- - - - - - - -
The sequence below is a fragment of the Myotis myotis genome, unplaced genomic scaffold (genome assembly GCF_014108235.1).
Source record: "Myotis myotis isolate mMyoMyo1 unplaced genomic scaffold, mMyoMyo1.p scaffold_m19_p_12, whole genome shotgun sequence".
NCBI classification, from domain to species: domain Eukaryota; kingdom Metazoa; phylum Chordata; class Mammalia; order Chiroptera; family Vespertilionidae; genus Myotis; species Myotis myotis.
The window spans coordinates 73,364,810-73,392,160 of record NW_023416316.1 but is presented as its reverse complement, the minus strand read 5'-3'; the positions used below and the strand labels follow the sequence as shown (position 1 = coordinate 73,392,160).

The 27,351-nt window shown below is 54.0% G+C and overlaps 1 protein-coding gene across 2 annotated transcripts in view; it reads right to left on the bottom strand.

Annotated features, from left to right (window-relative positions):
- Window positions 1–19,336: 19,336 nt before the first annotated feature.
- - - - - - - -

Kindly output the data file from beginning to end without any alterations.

The sequence below is a fragment of the Myotis myotis genome, unplaced genomic scaffold (genome assembly GCF_014108235.1).
Source record: "Myotis myotis isolate mMyoMyo1 unplaced genomic scaffold, mMyoMyo1.p scaffold_m19_p_12, whole genome shotgun sequence".
NCBI classification, from domain to species: domain Eukaryota; kingdom Metazoa; phylum Chordata; class Mammalia; order Chiroptera; family Vespertilionidae; genus Myotis; species Myotis myotis.
The window spans coordinates 73,364,810-73,392,160 of record NW_023416316.1 but is presented as its reverse complement, the minus strand read 5'-3'; the positions used below and the strand labels follow the sequence as shown (position 1 = coordinate 73,392,160).

The 27,351-nt window shown below is 54.0% G+C and overlaps 1 protein-coding gene across 2 annotated transcripts in view; it reads right to left on the bottom strand.

Annotated features, from left to right (window-relative positions):
- Window positions 1–19,336: 19,336 nt before the first annotated feature.